2) Going to the bathroom like a regular person. I remember when I used to be able to pee or poo whenever necessary. Now, at home, most of the time I can put S down and take a quick pee without her sticking out her cute little lip and pout-scream crying. If I don’t take care of my ‘other business’ while she’s asleep, I have a baby rocker chair (that she hates) that I put her in. Nevermind that it has vibrations and swingy toys for her, she will arch and grunt her way out of it, and I still have to multitask a number two sometimes. And then there’s the road trip. When we need to go somewhere (like Massachusetts) I stop all consumption of liquids and hold it until peeing into a Gatorade bottle starts sounding like a appropriate action to take. There’s also the car seat hater issue. Sometimes S is a rock star in the car seat and handles it like a cool baby. Sometimes she wants to punch it in the face. Once, we had to pull over into an apartment complex on the way home from grocery shopping because she hated life so much she started choke crying 30 seconds from Meijer. It’s not just terrible crying. She STOPS BREATHING. So, I don’t drive through it. On this particular occasion, I pull into this city apartment complex and jump jump jump the baby on my lap in the car for awhile. It’s HOT out. We sit there while she’s happy for a good 30 minutes, which is about as long as I ever want to wait between pees. I have to pee. There’s a car insurance place to my left, the apartments are in front of me, and a fenced in area where the recyclables and garbage go. Perfect! That’s where I nonchalantly squat, pull my skort over to the side, while holding my 18 pound baby, and pee. Right behind the PET #1 and #2 plastic bottle bin. Then I put her in her car seat and swung her between my legs for 10 minutes so she’d relax enough to ride home. Pretty sure no one noticed us.

3) Chewing. Ever since I gave birth it seems that someone has hit the accelerator on my life. I go pee fast. I fold the laundry fast. I read instruction manuals fast. I eat peanut butter and jelly sandwiches in a little over one minute. When you are a new nursing mother it is a fact of life that you won’t notice that you are starving(!) until just seconds before you pass out. But what really gets me is when I am putting together some kind of lunch in the kitchen and S starts to whine like she’s a little teapot about to blow and I’ve got to get as many calories in as I can before my hands are full for another hour and forty-five minutes. I have almost choked more times than I can count in the last 6 months.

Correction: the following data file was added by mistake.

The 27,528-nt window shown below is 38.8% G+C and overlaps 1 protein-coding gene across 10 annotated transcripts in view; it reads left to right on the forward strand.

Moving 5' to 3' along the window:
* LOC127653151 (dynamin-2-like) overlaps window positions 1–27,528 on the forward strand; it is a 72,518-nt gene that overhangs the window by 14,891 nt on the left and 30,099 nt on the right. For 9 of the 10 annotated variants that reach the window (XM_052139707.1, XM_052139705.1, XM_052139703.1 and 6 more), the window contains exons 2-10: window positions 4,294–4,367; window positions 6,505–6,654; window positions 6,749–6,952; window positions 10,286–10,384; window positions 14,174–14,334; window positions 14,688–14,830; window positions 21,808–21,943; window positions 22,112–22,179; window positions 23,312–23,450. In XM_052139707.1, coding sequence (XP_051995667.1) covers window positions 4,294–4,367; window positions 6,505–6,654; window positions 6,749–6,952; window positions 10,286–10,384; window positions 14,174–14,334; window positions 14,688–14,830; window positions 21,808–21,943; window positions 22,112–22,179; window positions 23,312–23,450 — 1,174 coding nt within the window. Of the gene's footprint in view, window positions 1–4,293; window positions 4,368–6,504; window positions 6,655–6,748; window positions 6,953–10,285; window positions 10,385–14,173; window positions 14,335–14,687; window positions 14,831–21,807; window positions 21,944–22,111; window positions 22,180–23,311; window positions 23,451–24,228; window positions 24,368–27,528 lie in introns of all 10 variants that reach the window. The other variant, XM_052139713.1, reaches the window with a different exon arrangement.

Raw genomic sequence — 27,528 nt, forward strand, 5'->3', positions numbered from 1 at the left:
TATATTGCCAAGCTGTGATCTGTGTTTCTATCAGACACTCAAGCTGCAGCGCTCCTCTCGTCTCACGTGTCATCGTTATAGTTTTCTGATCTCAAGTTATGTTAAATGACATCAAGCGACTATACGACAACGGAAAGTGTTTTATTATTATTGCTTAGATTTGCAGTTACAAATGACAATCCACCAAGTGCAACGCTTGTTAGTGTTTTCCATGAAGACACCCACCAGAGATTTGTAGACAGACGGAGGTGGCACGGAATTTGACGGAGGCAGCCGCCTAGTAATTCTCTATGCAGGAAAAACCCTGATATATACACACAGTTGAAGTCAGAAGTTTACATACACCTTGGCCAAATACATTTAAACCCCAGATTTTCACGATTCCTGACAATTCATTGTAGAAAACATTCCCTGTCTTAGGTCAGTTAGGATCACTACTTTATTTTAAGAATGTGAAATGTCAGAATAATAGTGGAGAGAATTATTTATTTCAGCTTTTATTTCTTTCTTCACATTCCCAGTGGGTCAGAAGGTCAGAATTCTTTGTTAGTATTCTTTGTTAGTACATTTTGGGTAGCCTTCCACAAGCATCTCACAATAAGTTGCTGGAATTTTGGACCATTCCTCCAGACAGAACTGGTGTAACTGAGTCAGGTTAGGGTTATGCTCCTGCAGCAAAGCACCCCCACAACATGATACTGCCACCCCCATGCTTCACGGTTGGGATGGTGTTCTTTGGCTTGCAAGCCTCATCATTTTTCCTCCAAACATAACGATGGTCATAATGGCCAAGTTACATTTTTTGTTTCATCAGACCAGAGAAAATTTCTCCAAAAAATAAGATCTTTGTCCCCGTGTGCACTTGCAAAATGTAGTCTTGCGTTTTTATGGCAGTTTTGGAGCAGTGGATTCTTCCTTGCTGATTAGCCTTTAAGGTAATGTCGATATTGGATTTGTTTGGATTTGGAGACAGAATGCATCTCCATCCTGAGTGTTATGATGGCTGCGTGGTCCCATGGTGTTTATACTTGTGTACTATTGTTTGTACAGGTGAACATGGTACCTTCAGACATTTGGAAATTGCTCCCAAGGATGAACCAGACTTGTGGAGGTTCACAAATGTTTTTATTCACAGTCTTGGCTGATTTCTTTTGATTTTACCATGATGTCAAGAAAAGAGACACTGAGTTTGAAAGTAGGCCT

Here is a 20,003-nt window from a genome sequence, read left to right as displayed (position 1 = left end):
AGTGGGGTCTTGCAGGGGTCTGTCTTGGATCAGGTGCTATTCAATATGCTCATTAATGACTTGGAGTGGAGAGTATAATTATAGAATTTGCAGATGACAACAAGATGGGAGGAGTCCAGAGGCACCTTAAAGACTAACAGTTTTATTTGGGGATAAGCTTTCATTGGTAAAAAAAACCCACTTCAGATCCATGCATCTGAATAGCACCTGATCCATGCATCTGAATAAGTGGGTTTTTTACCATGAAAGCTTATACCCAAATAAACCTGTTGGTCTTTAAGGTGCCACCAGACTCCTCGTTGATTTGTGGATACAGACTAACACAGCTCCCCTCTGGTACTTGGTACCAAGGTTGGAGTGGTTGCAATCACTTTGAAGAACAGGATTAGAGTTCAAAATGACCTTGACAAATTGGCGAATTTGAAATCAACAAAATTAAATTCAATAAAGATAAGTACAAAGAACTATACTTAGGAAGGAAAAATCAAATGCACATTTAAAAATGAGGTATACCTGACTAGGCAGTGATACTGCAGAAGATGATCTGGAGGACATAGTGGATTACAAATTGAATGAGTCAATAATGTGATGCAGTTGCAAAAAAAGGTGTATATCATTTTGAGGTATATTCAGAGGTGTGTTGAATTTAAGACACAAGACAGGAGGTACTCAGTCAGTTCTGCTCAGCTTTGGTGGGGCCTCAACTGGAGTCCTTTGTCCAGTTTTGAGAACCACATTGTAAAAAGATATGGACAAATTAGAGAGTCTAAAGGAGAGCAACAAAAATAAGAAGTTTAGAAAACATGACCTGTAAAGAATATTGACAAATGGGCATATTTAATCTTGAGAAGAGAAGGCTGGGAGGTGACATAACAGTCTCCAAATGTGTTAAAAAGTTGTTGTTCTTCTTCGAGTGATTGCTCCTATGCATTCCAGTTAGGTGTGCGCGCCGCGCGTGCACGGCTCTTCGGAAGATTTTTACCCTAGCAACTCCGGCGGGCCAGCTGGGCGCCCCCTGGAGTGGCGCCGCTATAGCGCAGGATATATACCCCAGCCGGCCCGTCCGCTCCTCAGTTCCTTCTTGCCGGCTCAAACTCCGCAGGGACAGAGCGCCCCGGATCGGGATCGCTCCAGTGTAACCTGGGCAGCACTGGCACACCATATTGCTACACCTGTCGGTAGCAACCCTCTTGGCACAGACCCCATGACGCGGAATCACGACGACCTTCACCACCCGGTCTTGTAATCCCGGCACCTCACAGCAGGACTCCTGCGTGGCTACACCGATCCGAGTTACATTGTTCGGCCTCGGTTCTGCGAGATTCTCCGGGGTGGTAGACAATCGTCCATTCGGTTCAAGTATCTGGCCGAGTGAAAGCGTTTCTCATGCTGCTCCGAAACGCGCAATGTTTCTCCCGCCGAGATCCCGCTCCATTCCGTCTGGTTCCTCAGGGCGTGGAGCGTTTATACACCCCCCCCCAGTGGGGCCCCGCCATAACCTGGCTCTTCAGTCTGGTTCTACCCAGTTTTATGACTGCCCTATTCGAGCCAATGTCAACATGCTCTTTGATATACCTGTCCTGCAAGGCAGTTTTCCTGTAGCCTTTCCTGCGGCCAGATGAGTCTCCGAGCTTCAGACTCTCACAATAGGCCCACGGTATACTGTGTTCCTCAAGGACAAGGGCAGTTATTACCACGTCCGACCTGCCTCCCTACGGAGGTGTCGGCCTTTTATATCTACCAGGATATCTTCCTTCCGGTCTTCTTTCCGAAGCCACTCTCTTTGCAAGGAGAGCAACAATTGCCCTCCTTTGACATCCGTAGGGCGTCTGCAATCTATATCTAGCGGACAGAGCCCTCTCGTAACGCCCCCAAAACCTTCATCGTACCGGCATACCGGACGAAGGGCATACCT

4) Words. I love words. I used to use more of them. At the appropriate time. I think I said something to my husband about how we ‘pretendered’ today. (My brain showed up to the conversation with “pretended” in its left hand and “remembered” in its right and a really confused look on its face. I couldn’t stop it from coming out of my mouth. I should be happy. Most of the time there isn’t even a dumb fake word available to me.

6) Reading. Someday I would love to read a book again. ┬áIt took me three weeks to listen to Tina Fey’s audio version of Bossypants. (Okay, I confess, I haven’t heard the last CD yet.) I’ve been reading The Lacuna by Barbara Kingsolver for at least three months. I’m on page 73. I get the Christian Science Monitor every week, and when I get to read an article (or paragraph) I feel as if I’ve been sitting on my brain wrong and it’s fallen asleep, but then I move and the blood is starting tingle its way back in.

7) Doing stuff. I really miss being able to do something when I realize it needs to be done, like call the insurance company, put more rolls of toilet paper in the bathroom, or pluck the lone ranger hair that grows out of my chin every three months. But I also miss expressing my urge to create in any of the ways I used to: knitting, letter writing, drawing, playing guitar, gardening, or baking. I know it won’t be like this forever, but I feel creatively constipated always having to let my ideas and intentions get blown away by Hurricane Boo boo.

You thought I was going to say that I miss drinking wine ’till I’m dizzy, going out to dinner, and sex. Okay, I kind of miss going out to dinner. These are really just tiny details. The child changes your life and marriage and role in this world so drastically you can’t really understand it until you’re there. When I was pregnant, I was worried about getting to run several times a week and getting eight hours of sleep; not *chewing*. New motherhood is crazy.

I watched a couple holding hands walking down the sidewalk yesterday. The woman was obviously pregnant. I imagined a reality tv show soundtrack and the voice-over interviewees describing their hopes and dreams for parenthood…and then a tiny atom bomb and mushroom cloud replaced the serene couple there on the sidewalk.